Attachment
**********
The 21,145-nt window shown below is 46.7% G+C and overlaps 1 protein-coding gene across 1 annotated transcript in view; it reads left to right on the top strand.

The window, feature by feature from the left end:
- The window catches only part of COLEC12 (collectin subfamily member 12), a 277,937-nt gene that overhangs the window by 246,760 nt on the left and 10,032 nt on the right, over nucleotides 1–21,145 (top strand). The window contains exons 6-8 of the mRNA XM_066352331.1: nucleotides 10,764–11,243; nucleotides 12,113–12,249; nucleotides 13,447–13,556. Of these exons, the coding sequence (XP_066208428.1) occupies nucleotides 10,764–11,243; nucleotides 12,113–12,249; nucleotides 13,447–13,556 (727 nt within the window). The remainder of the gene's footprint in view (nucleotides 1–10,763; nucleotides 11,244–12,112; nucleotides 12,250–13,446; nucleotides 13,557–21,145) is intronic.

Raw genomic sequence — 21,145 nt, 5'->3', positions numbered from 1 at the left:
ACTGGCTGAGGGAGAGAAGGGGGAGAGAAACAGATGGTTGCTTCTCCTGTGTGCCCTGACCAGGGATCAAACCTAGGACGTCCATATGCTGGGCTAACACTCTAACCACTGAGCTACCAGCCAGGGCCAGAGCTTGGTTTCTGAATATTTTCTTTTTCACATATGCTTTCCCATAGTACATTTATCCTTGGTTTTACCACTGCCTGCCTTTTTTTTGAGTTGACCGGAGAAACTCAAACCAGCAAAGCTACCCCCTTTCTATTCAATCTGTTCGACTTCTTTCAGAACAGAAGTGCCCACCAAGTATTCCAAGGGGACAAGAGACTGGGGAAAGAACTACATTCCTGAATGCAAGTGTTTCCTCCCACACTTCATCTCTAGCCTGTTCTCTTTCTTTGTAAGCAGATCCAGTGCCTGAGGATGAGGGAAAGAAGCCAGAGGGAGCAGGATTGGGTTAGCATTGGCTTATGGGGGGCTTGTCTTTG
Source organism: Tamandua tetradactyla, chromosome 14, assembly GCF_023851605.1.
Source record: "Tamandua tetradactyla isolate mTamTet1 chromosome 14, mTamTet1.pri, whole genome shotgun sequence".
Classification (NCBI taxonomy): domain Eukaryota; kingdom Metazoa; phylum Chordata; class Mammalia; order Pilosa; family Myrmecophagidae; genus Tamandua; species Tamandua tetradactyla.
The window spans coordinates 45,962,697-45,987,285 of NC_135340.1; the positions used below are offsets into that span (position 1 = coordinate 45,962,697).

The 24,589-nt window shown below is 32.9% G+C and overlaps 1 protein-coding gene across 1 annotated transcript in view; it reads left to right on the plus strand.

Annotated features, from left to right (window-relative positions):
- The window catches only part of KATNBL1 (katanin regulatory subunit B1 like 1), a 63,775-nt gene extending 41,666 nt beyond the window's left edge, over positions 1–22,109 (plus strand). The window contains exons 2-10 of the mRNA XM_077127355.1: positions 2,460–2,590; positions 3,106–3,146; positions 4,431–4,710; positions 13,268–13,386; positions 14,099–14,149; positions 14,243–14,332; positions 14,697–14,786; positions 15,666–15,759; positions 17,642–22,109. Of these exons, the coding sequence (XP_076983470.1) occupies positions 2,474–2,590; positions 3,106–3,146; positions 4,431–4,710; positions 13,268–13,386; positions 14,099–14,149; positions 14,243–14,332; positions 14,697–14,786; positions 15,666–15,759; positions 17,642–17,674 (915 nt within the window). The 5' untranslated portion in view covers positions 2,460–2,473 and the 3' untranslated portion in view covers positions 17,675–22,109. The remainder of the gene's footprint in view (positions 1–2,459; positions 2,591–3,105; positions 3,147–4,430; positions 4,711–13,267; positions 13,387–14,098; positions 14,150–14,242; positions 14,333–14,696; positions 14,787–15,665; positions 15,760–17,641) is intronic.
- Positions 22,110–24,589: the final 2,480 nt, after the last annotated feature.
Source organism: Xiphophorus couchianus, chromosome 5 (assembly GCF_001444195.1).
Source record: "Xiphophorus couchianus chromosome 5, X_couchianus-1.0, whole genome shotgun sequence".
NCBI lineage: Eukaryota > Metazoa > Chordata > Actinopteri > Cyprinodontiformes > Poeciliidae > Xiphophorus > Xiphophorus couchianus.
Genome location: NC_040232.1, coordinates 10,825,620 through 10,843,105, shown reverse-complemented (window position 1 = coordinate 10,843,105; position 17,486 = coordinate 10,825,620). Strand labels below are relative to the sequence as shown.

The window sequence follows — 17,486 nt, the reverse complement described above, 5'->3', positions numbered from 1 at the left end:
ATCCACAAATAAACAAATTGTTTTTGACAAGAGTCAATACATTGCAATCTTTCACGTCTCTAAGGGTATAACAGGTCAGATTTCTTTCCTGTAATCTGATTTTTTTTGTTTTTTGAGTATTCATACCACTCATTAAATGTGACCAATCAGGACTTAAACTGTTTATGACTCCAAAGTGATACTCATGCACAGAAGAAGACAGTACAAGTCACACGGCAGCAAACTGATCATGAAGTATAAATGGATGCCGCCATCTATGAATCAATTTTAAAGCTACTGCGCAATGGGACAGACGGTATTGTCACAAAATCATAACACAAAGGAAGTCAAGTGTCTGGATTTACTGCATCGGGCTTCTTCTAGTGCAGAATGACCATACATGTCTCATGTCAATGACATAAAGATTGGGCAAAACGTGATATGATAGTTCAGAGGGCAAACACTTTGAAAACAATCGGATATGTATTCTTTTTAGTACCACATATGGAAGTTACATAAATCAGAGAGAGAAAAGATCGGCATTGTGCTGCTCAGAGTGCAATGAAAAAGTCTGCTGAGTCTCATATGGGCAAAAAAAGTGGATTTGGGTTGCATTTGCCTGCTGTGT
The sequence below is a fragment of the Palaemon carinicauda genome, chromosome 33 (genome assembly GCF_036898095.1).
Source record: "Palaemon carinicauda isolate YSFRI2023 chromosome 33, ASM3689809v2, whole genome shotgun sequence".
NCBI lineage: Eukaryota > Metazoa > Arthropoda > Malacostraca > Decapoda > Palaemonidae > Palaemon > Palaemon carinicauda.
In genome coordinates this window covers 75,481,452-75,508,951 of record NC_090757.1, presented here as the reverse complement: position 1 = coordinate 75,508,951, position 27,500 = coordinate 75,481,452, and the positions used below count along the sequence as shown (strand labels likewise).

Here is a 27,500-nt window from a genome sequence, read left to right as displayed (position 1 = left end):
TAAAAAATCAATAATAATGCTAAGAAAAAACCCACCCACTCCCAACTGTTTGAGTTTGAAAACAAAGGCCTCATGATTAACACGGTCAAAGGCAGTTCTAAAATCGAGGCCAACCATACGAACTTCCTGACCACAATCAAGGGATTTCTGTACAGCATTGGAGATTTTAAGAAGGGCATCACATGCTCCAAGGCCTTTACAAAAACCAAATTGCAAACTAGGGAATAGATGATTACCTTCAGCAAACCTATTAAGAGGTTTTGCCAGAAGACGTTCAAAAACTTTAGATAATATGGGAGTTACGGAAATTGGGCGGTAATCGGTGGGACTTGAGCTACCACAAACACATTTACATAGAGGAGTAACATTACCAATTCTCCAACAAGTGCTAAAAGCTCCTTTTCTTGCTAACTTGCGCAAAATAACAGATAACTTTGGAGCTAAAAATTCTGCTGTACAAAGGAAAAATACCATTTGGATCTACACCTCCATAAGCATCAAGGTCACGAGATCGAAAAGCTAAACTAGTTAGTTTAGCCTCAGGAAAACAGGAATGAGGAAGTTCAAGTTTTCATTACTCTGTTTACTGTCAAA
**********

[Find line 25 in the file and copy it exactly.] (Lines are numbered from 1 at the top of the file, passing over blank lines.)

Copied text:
TAAAAAATCAATAATAATGCTAAGAAAAAACCCACCCACTCCCAACTGTTTGAGTTTGAAAACAAAGGCCTCATGATTAACACGGTCAAAGGCAGTTCTAAAATCGAGGCCAACCATACGAACTTCCTGACCACAATCAAGGGATTTCTGTACAGCATTGGAGATTTTAAGAAGGGCATCACATGCTCCAAGGCCTTTACAAAAACCAAATTGCAAACTAGGGAATAGATGATTACCTTCAGCAAACCTATTAAGAGGTTTTGCCAGAAGACGTTCAAAAACTTTAGATAATATGGGAGTTACGGAAATTGGGCGGTAATCGGTGGGACTTGAGCTACCACAAACACATTTACATAGAGGAGTAACATTACCAATTCTCCAACAAGTGCTAAAAGCTCCTTTTCTTGCTAACTTGCGCAAAATAACAGATAACTTTGGAGCTAAAAATTCTGCTGTACAAAGGAAAAATACCATTTGGATCTACACCTCCATAAGCATCAAGGTCACGAGATCGAAAAGCTAAACTAGTTAGTTTAGCCTCAGGAAAACAGGAATGAGGAAGTTCAAGTTTTCATTACTCTGTTTACTGTCAAA